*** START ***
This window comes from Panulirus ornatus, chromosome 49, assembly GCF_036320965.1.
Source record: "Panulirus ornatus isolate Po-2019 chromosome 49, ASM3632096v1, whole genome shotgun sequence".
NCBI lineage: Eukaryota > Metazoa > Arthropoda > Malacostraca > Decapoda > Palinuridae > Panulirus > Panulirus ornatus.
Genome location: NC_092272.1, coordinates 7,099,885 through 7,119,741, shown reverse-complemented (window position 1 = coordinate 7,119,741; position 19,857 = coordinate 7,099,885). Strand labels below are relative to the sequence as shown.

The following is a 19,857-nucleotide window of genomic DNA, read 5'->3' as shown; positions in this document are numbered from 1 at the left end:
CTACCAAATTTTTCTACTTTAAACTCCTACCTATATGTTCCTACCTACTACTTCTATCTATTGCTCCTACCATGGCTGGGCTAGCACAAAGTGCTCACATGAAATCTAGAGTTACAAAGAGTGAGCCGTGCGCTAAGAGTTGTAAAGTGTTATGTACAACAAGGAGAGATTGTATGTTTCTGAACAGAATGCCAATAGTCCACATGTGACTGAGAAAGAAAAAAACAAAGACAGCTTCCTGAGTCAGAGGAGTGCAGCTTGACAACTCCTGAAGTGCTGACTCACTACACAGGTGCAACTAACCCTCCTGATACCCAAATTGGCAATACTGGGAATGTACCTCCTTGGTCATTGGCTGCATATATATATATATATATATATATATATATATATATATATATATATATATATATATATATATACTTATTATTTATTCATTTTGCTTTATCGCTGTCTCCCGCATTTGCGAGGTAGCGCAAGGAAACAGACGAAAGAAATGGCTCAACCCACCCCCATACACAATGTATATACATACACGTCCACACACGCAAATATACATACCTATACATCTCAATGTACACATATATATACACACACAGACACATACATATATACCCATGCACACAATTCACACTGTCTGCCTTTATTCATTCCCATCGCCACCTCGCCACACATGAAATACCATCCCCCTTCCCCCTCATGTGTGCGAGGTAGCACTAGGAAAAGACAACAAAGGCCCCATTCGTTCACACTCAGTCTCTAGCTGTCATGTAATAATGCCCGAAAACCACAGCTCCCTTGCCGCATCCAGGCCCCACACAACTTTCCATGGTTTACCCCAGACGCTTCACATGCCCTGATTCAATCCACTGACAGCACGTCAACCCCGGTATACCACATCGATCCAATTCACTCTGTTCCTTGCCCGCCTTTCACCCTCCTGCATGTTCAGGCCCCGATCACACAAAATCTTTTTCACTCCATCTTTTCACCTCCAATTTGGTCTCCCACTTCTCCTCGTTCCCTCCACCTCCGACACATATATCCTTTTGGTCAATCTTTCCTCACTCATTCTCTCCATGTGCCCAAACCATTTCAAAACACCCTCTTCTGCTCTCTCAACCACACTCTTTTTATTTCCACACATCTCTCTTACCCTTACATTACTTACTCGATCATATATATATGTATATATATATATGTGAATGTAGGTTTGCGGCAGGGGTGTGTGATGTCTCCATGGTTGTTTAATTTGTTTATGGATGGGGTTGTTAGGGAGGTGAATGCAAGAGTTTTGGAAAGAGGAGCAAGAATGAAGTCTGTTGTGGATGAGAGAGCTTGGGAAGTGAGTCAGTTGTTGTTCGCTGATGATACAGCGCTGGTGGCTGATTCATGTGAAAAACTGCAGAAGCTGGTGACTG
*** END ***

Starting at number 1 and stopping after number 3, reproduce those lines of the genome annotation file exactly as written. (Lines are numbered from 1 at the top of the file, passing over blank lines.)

This window comes from Panulirus ornatus, chromosome 49, assembly GCF_036320965.1.
Source record: "Panulirus ornatus isolate Po-2019 chromosome 49, ASM3632096v1, whole genome shotgun sequence".
NCBI lineage: Eukaryota > Metazoa > Arthropoda > Malacostraca > Decapoda > Palinuridae > Panulirus > Panulirus ornatus.